Teen told parents face jail for his truancy

A judge has warned a 15-year-old who persistently skips school that his parents will take turns in prison if he does not attend school for the next month.

Judge Alan Mitchell had heard evidence at Galway District Court that the boy had missed 91 school days out of 114 this year, and had a long history of truancy.

The case is being taken by the National Education Welfare Board.

Hearing that the boy did not want to go back to school even though he had been made aware his parents could be jailed for a month, the judge had invited the boy to decide which parent should go to prison for his non-attendance at school, and gave him 24 hours to reach his decision.

In court yesterday, Judge Mitchell said he had given the boy time to decide which parent should go to prison and now wanted his decision.

Defence solicitor Valerie Corcoran said that while she understood the court’s sentiments, she was not permitting the child to address the court because of his age.

She said he did not want either of his parents to go to prison and she had been assured by both the parents and the child that he would be attending school from today.

Judge Mitchell said the purpose of adjourning the matter on Tuesday for one day was to give the boy an opportunity to reach a clear understanding that his actions would have consequences.

Ms Corcoran said again that the child and his parents had assured her he would go to school until the end of the school year. She said he would be reaching his 16th birthday towards the end of term and there would be other developments then, she said. She suggested the court should adjourn sentence and “keep a tight rein” on the matter to ensure compliance.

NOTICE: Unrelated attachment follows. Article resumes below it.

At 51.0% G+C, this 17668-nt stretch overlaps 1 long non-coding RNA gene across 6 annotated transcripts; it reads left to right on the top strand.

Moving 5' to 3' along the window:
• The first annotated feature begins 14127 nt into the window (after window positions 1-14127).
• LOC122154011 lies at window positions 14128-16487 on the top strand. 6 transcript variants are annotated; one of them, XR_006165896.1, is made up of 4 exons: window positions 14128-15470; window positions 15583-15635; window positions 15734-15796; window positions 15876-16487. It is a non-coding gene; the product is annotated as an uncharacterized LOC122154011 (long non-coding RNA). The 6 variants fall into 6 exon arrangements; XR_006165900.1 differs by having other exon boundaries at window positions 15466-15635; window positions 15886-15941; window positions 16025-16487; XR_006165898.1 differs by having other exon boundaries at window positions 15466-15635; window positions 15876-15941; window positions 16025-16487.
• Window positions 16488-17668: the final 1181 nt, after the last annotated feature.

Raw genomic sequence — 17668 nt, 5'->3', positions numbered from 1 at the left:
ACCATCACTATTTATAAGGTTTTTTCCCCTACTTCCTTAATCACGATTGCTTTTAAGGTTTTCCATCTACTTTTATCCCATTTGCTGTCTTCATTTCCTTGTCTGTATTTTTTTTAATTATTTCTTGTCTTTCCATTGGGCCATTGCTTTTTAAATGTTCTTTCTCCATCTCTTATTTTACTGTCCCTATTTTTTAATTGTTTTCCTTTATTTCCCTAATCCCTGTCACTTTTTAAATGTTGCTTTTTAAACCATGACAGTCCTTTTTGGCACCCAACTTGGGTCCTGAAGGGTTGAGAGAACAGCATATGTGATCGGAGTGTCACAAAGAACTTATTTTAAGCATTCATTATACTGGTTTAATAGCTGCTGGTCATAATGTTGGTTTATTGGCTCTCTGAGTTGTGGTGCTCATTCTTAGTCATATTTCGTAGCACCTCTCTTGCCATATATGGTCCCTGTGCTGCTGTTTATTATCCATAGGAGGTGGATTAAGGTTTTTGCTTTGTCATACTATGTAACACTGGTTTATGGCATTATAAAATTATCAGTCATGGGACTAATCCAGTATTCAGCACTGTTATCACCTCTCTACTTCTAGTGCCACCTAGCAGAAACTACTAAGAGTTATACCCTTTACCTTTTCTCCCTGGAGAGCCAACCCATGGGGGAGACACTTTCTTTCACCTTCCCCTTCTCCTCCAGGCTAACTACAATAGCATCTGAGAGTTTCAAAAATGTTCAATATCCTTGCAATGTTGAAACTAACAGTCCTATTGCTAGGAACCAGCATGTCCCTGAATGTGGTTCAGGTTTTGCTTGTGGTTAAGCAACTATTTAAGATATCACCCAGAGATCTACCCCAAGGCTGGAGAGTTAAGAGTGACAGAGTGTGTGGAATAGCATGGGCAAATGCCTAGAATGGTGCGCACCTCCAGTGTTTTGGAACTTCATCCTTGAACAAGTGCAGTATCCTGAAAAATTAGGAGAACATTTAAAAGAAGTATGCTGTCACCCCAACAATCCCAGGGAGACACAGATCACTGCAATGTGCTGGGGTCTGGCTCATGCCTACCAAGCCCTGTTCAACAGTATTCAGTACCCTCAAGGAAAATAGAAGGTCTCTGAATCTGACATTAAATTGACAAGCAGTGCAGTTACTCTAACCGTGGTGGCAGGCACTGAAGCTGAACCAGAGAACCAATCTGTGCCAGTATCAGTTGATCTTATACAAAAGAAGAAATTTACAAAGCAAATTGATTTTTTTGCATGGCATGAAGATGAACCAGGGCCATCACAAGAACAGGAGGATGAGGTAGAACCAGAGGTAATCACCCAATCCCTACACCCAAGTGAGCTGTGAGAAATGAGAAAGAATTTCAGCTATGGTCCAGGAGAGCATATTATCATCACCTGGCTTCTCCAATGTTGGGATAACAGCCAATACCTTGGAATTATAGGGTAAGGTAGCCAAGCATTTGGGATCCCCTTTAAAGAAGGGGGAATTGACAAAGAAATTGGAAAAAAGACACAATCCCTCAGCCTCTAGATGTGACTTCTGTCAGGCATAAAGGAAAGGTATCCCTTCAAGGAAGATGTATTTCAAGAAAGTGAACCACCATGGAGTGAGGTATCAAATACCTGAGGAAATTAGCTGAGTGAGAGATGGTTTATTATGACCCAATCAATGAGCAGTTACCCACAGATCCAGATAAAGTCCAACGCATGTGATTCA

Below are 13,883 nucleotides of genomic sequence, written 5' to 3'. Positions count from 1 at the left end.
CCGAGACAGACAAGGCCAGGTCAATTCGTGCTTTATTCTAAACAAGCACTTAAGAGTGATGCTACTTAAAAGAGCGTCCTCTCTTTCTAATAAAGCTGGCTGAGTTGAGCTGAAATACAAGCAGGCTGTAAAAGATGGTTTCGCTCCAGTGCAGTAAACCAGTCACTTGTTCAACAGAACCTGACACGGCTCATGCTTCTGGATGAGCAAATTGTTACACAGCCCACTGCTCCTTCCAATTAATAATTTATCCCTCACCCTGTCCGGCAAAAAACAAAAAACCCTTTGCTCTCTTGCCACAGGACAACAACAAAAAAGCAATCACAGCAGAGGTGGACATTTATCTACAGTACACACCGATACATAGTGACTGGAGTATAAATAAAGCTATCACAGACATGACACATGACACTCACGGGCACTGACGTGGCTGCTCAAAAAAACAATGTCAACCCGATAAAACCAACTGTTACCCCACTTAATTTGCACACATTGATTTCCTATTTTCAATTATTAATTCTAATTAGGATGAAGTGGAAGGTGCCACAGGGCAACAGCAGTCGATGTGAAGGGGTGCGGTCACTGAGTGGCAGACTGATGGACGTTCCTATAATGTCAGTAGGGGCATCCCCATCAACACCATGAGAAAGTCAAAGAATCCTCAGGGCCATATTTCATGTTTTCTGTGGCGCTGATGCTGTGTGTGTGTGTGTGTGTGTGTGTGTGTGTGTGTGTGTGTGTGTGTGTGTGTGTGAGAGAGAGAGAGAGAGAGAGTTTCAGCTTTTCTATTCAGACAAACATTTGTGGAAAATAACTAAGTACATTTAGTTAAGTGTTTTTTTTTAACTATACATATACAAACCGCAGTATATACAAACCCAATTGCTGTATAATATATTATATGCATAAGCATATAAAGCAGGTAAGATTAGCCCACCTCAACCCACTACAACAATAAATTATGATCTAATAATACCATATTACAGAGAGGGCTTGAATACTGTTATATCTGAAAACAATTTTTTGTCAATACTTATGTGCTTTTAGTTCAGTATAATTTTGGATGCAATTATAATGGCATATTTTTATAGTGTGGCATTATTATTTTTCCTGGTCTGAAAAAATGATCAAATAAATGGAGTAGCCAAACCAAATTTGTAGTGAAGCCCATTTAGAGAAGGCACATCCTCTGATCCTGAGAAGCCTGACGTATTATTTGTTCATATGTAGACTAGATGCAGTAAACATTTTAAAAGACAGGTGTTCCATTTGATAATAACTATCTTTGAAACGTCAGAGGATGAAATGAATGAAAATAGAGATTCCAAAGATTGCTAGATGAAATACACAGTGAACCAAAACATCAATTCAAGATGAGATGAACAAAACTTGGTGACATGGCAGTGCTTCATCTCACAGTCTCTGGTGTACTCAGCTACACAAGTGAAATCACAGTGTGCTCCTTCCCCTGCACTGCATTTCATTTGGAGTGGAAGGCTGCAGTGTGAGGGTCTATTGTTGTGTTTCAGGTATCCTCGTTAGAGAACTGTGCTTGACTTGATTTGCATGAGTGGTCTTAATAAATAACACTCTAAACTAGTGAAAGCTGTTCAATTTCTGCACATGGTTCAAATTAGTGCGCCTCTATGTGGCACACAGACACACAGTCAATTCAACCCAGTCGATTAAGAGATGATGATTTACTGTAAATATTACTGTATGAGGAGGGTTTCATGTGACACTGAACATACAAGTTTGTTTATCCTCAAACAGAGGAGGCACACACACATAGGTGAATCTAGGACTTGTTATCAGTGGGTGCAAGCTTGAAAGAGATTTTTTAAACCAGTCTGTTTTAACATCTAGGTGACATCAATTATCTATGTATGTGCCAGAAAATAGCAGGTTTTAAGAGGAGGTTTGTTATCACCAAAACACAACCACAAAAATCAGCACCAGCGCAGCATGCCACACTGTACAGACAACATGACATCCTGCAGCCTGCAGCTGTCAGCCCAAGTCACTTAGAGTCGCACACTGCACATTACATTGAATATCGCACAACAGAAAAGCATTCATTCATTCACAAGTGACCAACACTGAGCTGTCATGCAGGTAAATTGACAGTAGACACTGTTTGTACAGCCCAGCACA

Judge Mitchell warned the boy and his parents that he was adjourning the matter on the basis that he attends school every day until the end of this term and for the three days after the Easter break, up to when the court sits on Apr 10.

“We all have to do things we do not like,” said the judge.

“We all have respons-ibilities. Your parents, one or both, can be sent to prison for up to one month if you do not go to school. You have to obey your parents and you have to obey the law as well.”

Judge Mitchell told the boy that if he had aspirations to attend a Fás course and further his education with a view to becoming a mechanic, he would not get onto any course without at least having completed his Junior Certificate.

“I will have no qualms in jailing both your parents, not at the same time, but I can put one in when the other comes out and I can keep doing that,” said the judge.

“If you want to be a mechanic you need to go to school.”

He commended the teenager to want to make something of his life by wanting to work but he warned him again about sending his parents to jail if he didn’t comply. “If you do not want them to go to jail, and you want to get a qualification, you have to go to school.”

Judge Mitchell warned both parents to have their bags packed on Apr 10 if the boy was not in school in the interim because one of them would be going to jail that day.


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